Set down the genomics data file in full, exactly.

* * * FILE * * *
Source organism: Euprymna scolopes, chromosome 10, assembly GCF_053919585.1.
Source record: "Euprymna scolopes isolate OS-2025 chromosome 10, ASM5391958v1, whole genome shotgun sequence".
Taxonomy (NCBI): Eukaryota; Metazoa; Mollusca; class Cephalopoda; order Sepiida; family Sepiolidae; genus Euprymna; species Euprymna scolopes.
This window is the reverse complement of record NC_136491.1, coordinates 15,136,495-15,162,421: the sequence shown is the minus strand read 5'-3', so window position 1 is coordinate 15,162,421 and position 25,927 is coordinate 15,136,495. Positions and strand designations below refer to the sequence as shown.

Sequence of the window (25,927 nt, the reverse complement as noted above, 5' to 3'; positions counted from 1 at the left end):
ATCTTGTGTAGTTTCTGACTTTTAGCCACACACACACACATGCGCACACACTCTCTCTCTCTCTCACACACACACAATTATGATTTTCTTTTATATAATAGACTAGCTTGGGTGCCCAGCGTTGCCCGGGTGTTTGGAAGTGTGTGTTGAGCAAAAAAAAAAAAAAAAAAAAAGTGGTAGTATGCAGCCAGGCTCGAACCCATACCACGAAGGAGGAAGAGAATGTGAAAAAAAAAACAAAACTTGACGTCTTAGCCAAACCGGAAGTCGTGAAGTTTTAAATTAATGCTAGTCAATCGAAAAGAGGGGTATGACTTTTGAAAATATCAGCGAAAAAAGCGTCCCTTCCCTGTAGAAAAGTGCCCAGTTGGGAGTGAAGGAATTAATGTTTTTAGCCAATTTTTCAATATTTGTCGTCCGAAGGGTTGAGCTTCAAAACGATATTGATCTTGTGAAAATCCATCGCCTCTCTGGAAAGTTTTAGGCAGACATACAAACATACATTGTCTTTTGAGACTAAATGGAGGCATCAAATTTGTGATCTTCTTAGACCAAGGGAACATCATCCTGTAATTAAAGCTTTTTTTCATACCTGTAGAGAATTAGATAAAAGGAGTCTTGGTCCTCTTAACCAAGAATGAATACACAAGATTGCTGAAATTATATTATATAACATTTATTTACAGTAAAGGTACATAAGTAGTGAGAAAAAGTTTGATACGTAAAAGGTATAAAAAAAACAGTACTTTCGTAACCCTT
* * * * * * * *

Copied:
Source organism: Euprymna scolopes, chromosome 10, assembly GCF_053919585.1.
Source record: "Euprymna scolopes isolate OS-2025 chromosome 10, ASM5391958v1, whole genome shotgun sequence".
Taxonomy (NCBI): Eukaryota; Metazoa; Mollusca; class Cephalopoda; order Sepiida; family Sepiolidae; genus Euprymna; species Euprymna scolopes.
This window is the reverse complement of record NC_136491.1, coordinates 15,136,495-15,162,421: the sequence shown is the minus strand read 5'-3', so window position 1 is coordinate 15,162,421 and position 25,927 is coordinate 15,136,495. Positions and strand designations below refer to the sequence as shown.

Sequence of the window (25,927 nt, the reverse complement as noted above, 5' to 3'; positions counted from 1 at the left end):
ATCTTGTGTAGTTTCTGACTTTTAGCCACACACACACACATGCGCACACACTCTCTCTCTCTCTCACACACACACAATTATGATTTTCTTTTATATAATAGACTAGCTTGGGTGCCCAGCGTTGCCCGGGTGTTTGGAAGTGTGTGTTGAGCAAAAAAAAAAAAAAAAAAAAAGTGGTAGTATGCAGCCAGGCTCGAACCCATACCACGAAGGAGGAAGAGAATGTGAAAAAAAAAACAAAACTTGACGTCTTAGCCAAACCGGAAGTCGTGAAGTTTTAAATTAATGCTAGTCAATCGAAAAGAGGGGTATGACTTTTGAAAATATCAGCGAAAAAAGCGTCCCTTCCCTGTAGAAAAGTGCCCAGTTGGGAGTGAAGGAATTAATGTTTTTAGCCAATTTTTCAATATTTGTCGTCCGAAGGGTTGAGCTTCAAAACGATATTGATCTTGTGAAAATCCATCGCCTCTCTGGAAAGTTTTAGGCAGACATACAAACATACATTGTCTTTTGAGACTAAATGGAGGCATCAAATTTGTGATCTTCTTAGACCAAGGGAACATCATCCTGTAATTAAAGCTTTTTTTCATACCTGTAGAGAATTAGATAAAAGGAGTCTTGGTCCTCTTAACCAAGAATGAATACACAAGATTGCTGAAATTATATTATATAACATTTATTTACAGTAAAGGTACATAAGTAGTGAGAAAAAGTTTGATACGTAAAAGGTATAAAAAAAACAGTACTTTCGTAACCCTT